Some days I still have to remind myself to stay calm, prioritize, and get to things when I am able to (while keeping things safe. If there are 2 critical things going on, you should be able to ask for and receive help from a coworker/charge nurse).

Also, eat lunch. I used to go the whole shift without eating/drinking and that will definitely make you miserable (and sick!). It's amazing what a difference sitting down and eating something will do. If the culture of your workplace discourages nurses from having a proper lunch, then you need to get out of there asap and try somewhere else.

pinkdoves, BSN

Specializes in Pediatrics. Has 2 years experience.

13 hours ago, NICU Guy said:

You were busy with a phone call with NP, discharging a patient, and dressing change

Sorry I must have written that poorly. These were things I was doing (not simultaneously) while a call light had gone off AKA all at different points of the day. I am not understanding this advice of telling people every movement I am making "I am going to heat up formula" "I am going to talk to a parent" or (what you suggested) "I am going to talk to the NP now (how am I supposed to predict phone calls??) etc, it is not realistic to report every little thing I do. that just doesn't make sense...the person who was yelling at me was not a fellow nurse, but a unit clerk (the front desk person/IPC). I just assumed maybe she doesn't understand the role of a nurse and that I don't just sit around to answer call bells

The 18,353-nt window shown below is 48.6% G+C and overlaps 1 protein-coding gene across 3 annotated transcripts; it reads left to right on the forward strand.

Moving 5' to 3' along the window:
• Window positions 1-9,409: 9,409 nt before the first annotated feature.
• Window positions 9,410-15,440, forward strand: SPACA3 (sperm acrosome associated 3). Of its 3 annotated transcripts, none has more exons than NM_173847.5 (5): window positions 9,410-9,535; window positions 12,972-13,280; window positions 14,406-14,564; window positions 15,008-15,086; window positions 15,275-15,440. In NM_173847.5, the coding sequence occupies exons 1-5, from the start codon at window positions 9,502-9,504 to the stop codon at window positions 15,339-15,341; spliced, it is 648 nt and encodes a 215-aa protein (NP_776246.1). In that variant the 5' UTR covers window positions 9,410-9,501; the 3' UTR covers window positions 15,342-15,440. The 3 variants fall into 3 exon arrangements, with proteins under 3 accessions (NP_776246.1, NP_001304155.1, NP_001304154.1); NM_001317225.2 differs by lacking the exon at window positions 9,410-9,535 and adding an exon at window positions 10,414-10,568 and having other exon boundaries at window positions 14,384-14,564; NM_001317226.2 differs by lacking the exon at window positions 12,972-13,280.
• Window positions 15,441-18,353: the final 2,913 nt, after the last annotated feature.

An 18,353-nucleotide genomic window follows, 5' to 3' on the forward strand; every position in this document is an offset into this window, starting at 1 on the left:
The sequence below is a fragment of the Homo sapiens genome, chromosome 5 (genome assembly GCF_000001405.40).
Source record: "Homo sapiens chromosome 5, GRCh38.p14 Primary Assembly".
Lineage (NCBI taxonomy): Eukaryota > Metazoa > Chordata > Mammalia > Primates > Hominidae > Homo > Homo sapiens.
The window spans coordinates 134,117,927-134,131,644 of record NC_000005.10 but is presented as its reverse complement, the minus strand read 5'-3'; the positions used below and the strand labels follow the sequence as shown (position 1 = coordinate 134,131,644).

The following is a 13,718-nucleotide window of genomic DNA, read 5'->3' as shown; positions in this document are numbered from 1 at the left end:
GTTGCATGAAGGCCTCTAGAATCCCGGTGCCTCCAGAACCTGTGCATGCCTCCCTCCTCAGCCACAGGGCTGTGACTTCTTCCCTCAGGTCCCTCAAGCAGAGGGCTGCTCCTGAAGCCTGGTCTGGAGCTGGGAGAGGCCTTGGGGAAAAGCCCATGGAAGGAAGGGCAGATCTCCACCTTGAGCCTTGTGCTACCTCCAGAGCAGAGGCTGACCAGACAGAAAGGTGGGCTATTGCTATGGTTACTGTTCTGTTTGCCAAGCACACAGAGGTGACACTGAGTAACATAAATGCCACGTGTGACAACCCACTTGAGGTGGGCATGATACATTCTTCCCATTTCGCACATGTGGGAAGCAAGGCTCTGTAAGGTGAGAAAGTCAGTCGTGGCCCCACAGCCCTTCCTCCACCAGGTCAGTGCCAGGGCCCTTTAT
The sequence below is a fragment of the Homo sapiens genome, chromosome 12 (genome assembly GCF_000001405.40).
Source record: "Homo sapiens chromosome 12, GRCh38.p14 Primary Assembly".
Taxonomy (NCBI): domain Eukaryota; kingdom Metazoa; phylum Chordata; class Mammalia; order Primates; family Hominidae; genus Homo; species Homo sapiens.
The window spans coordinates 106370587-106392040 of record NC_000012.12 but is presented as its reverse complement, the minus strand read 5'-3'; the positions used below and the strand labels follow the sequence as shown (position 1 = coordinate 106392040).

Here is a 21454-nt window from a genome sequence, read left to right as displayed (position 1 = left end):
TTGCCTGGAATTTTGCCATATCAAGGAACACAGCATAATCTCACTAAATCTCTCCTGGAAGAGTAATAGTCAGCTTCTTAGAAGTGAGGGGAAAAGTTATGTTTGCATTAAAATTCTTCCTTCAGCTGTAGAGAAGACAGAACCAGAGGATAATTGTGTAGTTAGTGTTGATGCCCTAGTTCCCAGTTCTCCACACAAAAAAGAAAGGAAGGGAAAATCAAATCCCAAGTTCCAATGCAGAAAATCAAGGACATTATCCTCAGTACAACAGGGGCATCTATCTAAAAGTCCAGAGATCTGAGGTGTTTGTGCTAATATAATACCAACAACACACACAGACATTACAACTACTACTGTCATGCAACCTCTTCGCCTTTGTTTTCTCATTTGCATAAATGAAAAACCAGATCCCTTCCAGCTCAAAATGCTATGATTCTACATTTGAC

11 hours ago, JadedCPN said:

Seek professional help based on this comment if you truly feel that way. Everything else in your post is relatively normal for a new grad to feel and will eventually die down with time.

today was a rough day for me (yet again). not as a nurse, but as a human. I keep seeing child abuse cases that make me feel sick to my stomach. I might have to ditch this whole career because I can't spend every night crying...I really hate nursing.

Edited by pinkdoves

pinkdoves, BSN

Specializes in Pediatrics. Has 2 years experience.

On 7/22/2020 at 2:24 PM, NightNerd said:

it sounds like you are very conscientious and thoughtful - in other words, great nursing material. Hang in there.

This is the nicest thing anyone has ever said to me : ( my mom told me I was going to hell because I keep crying about abused children. she told me I should just give up the whole career because it's not worth worrying about things you can't fix. I don't know what to believe

On 7/22/2020 at 6:08 PM, Rebel Nurse said:

I still feel this way sometimes even after 5 years of being a nurse.